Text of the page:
Article
examines the experiences of husbands and wives caring for disabled partners / summarizes research contrasting spouses with other caregivers / special attention is given to the ways in which gender structures the meaning and consequences of the role of caregiver / explores similarities and differences in the caregiving experiences of husbands and wives comparisons of caregiving husbands and wives [the meaning of care, the impact of caring on the division of labor, impact on social support networks, impact on support to the caregiver, impact on financial resources] (PsycINFO Database Record (c) 2012 APA, all rights reserved)
Article
Many claims concerning extent and consequences of litigation have been made, despite a lack of comprehensive and widely available data. It has been suggested that a rapidly increasing rate of litigation has caused problems in the recruitment and retention of obstetricians, and has also caused practitioners to practice ‘defensively’. This article discusses meaning and significance of defensiveness within obstetrics and midwifery and quantifies the incidence of certain examples of defensive practice. Based on large-scale postal surveys of obstetricians and midwives in Scotland and England, as well as follow-up interviews, it clarifies the significance of what has become known as defensive medicine in maternity care, notably in relation to caesarean sections. It then examines the role of clinical risk management, and the growth of protocols and guidelines in particular, in trying to limit litigation.
Article
This study applies meta-analysis techniques to the results of 14 descriptive studies of gender differences in caregiving to determine the size and significance of gender differences in caregiving stressors (level of elder impairment and level and type of task involvement) and in caregiver burden. There were essentially no significant gender differences in functional impairment of the frail care recipient, total caregiver involvement in care, or in money management tasks. Female caregivers were more likely to carry out personal care and household tasks and more likely to report greater burden. Given the relatively small size of the effects found, we conclude that future research should focus on the part that gender-role explanations play in assigning meaning to caregiving behaviors.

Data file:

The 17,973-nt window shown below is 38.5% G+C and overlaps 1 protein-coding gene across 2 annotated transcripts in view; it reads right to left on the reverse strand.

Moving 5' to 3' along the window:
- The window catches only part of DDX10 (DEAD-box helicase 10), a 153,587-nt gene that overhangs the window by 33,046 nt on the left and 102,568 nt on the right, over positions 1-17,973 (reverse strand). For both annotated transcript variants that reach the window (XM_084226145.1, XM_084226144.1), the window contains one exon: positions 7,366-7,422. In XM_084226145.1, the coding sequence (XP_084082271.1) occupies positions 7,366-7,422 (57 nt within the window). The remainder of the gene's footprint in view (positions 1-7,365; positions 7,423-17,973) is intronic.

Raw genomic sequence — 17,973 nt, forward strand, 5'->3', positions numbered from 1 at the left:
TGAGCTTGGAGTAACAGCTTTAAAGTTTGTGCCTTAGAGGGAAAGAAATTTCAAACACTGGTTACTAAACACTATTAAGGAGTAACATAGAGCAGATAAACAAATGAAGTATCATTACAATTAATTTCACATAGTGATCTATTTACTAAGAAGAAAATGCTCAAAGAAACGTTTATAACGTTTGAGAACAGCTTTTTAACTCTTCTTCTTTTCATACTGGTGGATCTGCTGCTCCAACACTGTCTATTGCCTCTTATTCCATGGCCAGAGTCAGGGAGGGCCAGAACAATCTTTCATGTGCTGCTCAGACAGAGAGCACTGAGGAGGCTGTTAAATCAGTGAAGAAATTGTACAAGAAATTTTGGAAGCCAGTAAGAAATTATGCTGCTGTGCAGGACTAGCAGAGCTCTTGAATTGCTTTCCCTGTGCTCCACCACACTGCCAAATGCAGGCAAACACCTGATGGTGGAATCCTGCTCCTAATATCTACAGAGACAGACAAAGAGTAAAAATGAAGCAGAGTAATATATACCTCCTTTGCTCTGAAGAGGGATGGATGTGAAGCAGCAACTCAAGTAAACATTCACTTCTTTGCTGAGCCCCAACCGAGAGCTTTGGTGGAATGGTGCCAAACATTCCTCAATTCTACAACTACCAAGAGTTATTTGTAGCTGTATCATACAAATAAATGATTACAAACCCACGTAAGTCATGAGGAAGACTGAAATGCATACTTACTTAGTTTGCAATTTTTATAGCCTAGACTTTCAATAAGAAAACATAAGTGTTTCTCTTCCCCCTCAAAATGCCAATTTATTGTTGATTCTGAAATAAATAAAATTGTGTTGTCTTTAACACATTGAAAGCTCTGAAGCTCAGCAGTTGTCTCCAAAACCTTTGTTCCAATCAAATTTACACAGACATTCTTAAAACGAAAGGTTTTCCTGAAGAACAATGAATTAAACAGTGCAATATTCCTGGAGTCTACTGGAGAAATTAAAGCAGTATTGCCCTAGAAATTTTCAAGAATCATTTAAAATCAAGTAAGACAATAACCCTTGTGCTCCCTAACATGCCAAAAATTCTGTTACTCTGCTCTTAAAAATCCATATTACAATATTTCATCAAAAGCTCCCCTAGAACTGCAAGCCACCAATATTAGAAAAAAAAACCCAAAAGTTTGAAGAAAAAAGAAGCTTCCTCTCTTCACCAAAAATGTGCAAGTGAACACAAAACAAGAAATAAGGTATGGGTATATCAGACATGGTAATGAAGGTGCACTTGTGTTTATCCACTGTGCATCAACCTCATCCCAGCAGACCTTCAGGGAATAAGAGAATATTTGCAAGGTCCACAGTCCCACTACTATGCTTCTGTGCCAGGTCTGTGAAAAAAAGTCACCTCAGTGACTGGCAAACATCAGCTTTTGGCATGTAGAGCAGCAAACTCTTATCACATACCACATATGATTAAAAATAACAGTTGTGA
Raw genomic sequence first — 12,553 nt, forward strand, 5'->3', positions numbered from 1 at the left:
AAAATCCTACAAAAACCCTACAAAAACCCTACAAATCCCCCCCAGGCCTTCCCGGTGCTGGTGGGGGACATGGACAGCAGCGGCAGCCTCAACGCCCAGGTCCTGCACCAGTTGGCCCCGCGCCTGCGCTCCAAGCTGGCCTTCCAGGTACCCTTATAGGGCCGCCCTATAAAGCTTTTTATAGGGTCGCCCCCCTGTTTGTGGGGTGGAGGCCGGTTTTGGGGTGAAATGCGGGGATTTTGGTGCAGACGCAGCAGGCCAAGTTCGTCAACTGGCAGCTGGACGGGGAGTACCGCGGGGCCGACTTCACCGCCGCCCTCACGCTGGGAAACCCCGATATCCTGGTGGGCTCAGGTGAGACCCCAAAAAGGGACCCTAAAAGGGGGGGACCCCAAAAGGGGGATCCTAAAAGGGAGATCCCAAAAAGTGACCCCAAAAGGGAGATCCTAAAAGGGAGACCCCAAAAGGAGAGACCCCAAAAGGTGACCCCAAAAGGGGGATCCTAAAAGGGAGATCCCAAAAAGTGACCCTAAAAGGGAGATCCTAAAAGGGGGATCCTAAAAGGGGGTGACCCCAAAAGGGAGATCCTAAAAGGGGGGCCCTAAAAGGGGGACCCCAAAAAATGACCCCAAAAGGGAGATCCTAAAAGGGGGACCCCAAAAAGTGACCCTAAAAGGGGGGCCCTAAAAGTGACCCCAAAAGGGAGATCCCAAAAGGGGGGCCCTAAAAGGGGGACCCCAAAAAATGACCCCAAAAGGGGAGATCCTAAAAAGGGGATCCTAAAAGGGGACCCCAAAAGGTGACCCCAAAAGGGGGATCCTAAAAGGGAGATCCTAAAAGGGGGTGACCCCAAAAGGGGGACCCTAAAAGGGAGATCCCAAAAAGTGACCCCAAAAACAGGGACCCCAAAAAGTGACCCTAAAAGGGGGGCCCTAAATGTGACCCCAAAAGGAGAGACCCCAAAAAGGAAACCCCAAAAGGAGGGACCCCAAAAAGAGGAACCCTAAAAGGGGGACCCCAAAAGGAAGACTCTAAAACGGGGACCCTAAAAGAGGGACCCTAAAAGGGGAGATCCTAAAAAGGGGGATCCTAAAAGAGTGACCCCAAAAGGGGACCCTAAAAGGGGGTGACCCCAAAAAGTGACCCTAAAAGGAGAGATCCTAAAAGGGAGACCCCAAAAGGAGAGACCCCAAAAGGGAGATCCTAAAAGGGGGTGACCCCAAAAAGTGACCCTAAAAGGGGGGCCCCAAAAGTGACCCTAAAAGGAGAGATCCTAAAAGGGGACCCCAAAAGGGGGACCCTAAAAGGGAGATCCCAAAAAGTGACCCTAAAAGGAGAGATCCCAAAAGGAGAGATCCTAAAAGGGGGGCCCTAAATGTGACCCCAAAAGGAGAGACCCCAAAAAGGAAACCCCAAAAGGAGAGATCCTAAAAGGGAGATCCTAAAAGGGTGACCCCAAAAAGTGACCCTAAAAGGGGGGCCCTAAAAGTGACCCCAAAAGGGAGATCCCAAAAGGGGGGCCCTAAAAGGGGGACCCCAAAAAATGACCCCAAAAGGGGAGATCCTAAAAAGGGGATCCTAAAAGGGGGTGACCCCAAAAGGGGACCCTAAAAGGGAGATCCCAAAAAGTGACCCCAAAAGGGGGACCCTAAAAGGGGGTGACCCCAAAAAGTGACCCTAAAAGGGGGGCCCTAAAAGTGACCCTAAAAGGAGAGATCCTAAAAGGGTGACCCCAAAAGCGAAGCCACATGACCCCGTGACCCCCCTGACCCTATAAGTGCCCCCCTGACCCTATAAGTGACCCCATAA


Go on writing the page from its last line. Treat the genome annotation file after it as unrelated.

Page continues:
Article
Results from a 2-year (4 waves) longitudinal study show strong evidence for patient decline and high levels of depressive symptomatology among caregivers. Female caregivers reported high, stable rates of depressive symptomatology throughout the study, whereas male caregivers exhibited significant increases in depression over time. Cross-sectional multivariate analyses revealed significant positive relationships between depression and number of patient problem behaviors, negative social support, and concern about financial resources; negative relationships were found between depression and social support, quality of prior relationship, and satisfaction with social contacts. Three significant independent predictors of change in depression were found: Lower depression scores at Time 1 were related to increases in depression over time; men were more likely than women to experience increases; and a decline in social support resulted in increased depression.
Article
Existing empirical literature on the prolonged or cumulative consequences of exposure to the stresses of caregiving is reviewed. Specific goals are to identify psychiatric and physical morbidity effects, report the magnitude of those effects, evaluate research and analytic methods used to assess morbidity, and make recommendations for future research. Overall, the literature indicates increases in self-report psychiatric symptomatology and increases in psychiatric illness among most caregivers when compared to population norms or appropriate control groups. However, there is little information on the population prevalence or incidence of clinically significant psychiatric conditions attributable to caregiving. Studies of physical health effects as assessed by self-report, health care utilization, and immune function are less conclusive but, nevertheless, suggest increased vulnerability to physical illness among caregivers. We conclude with a discussion of why morbidity effects are difficult to obtain in caregiver studies and with recommendations for future research.
Article
The 1982 National Long-Term Care Survey and Informal Caregivers Survey provided data for the first national estimates of informal caregivers to noninstitutionalized disabled elders. The descriptive profile confirmed previous research findings that informal caregivers are predominantly female, that a sizeable proportion is over age 65, and that a minority use formal services. There also was evidence for competing demands: 21% reported child care responsibilities, 9% indicated that they had quit their jobs, and 20% reported other work conflict.